We set out to target bream on the Coco Plum waterway in North Port. We used fly rods exclusively and struck early with #10 poppers. My largest bluegill of the day came right after sun up, and measured in at 9 and 3/4 inches.
Paddling along the way and exchanging information with Steve, I kept pointing out a specific palm tree on the shoreline that I had caught my personal best bluegill for this body of water underneath. Slowly but surely I made my way there, and like clockwork had a nice hand sized fish swallow my popping bug on my first cast to that spot. He measured 9 and 1/4 inches.
Almost immediately after that fish I hooked up with my only largemouth bass for the day, a small but scrappy fish that put up a fun fight on a light fly rod.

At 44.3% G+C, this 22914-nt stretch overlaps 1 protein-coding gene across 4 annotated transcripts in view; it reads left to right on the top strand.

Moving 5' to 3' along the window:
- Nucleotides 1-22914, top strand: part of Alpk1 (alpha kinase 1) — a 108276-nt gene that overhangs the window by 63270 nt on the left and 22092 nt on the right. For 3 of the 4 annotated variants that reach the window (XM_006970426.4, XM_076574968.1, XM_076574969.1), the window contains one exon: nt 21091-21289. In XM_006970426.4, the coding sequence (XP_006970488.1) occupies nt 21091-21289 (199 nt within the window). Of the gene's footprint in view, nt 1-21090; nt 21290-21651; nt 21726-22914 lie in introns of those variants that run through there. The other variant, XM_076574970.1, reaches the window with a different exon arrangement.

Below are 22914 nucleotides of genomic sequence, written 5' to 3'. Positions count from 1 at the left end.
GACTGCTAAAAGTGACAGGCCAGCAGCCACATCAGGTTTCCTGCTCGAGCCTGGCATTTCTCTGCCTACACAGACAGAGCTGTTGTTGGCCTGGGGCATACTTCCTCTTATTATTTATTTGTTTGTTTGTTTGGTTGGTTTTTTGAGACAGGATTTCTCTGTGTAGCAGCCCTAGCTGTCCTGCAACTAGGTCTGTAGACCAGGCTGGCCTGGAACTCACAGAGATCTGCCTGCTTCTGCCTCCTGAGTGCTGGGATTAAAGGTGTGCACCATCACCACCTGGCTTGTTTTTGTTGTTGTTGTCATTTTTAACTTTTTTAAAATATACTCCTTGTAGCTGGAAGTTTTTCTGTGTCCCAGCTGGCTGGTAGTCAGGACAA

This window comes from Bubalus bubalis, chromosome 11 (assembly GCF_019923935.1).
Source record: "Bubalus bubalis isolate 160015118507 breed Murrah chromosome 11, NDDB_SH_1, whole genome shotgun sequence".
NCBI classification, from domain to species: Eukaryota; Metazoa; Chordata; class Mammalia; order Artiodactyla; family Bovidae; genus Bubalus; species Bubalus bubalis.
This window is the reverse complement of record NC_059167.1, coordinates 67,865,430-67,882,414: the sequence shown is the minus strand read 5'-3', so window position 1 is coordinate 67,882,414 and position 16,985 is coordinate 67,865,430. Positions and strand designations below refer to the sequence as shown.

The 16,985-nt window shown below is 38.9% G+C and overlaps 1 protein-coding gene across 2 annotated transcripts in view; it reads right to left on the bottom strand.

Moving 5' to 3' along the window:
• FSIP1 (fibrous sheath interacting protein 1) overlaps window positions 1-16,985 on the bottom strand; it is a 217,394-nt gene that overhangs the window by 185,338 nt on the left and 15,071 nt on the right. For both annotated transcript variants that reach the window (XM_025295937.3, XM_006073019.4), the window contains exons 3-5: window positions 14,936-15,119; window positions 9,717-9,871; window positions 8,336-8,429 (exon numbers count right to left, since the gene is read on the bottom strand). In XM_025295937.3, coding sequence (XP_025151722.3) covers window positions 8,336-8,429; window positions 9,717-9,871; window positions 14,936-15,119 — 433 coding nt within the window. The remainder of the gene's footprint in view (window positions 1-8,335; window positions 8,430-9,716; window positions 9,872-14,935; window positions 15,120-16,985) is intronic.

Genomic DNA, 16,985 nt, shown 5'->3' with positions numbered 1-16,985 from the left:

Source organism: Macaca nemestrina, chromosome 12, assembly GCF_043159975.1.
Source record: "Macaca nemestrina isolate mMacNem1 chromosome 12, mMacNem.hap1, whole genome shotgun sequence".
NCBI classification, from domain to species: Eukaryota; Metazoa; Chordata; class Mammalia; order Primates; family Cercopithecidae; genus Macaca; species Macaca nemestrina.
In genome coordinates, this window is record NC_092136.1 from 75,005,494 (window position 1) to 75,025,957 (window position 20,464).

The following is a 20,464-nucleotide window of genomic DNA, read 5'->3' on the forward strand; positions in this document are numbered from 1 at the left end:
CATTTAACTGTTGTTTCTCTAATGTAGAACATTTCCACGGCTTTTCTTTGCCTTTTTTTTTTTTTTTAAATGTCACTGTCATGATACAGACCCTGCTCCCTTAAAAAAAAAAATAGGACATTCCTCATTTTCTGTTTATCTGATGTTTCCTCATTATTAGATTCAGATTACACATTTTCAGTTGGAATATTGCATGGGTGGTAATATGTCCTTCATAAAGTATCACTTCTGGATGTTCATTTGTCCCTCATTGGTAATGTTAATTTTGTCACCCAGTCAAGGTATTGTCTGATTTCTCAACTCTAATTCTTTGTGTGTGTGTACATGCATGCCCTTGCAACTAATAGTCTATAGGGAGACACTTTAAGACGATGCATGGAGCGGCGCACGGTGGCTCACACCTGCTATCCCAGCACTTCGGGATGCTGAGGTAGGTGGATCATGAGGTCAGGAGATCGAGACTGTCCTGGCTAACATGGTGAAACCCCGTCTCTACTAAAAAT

After the topwater bite subsided, the fish became very selective. Steve found good success after downsizing to a #14 scud. I had a hard time being convinced to downsize as I generally tend to stick to popping bugs and wooly buggers and other various #8-#10 size flies for bluegill. However, the proof was in the pudding when Steve continued to catch fish while I struggled, and finally I joined in on the finesse tactics with a #14 bead head nymph. The fish got smaller throughout the day but still kept our rods bent consistently.
I finished the day with 26 bluegill, 5 stumpknockers, 1 shellcracker, and 1 largemouth bass for a total of 33 fish. Steve had an even better day than I did catching more of the same assortment of species plus one surprise tilapia. Schedules permitting we will be taking a trip in the next few weeks to fish along either the Manatee River or Lake Manatee targeting all of the same species, so look forward to a report on that!